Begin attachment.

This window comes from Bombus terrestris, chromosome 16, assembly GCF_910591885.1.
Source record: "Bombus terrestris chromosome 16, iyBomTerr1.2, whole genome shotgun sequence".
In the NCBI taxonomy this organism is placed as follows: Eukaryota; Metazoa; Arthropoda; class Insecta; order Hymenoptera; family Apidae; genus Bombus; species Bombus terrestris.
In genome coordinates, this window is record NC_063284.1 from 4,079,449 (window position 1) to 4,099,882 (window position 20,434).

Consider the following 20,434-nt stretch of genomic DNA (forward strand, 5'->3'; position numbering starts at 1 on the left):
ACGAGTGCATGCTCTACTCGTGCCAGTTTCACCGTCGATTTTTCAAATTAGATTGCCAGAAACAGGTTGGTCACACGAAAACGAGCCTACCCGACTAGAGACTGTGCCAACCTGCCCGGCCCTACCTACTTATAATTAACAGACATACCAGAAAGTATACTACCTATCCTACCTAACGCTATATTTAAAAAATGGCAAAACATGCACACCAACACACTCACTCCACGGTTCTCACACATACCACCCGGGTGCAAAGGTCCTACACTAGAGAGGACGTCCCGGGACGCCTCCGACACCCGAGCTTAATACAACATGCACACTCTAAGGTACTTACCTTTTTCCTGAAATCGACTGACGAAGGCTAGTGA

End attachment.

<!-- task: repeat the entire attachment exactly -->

This window comes from Bombus terrestris, chromosome 16, assembly GCF_910591885.1.
Source record: "Bombus terrestris chromosome 16, iyBomTerr1.2, whole genome shotgun sequence".
In the NCBI taxonomy this organism is placed as follows: Eukaryota; Metazoa; Arthropoda; class Insecta; order Hymenoptera; family Apidae; genus Bombus; species Bombus terrestris.
In genome coordinates, this window is record NC_063284.1 from 4,079,449 (window position 1) to 4,099,882 (window position 20,434).

Consider the following 20,434-nt stretch of genomic DNA (forward strand, 5'->3'; position numbering starts at 1 on the left):
ACGAGTGCATGCTCTACTCGTGCCAGTTTCACCGTCGATTTTTCAAATTAGATTGCCAGAAACAGGTTGGTCACACGAAAACGAGCCTACCCGACTAGAGACTGTGCCAACCTGCCCGGCCCTACCTACTTATAATTAACAGACATACCAGAAAGTATACTACCTATCCTACCTAACGCTATATTTAAAAAATGGCAAAACATGCACACCAACACACTCACTCCACGGTTCTCACACATACCACCCGGGTGCAAAGGTCCTACACTAGAGAGGACGTCCCGGGACGCCTCCGACACCCGAGCTTAATACAACATGCACACTCTAAGGTACTTACCTTTTTCCTGAAATCGACTGACGAAGGCTAGTGA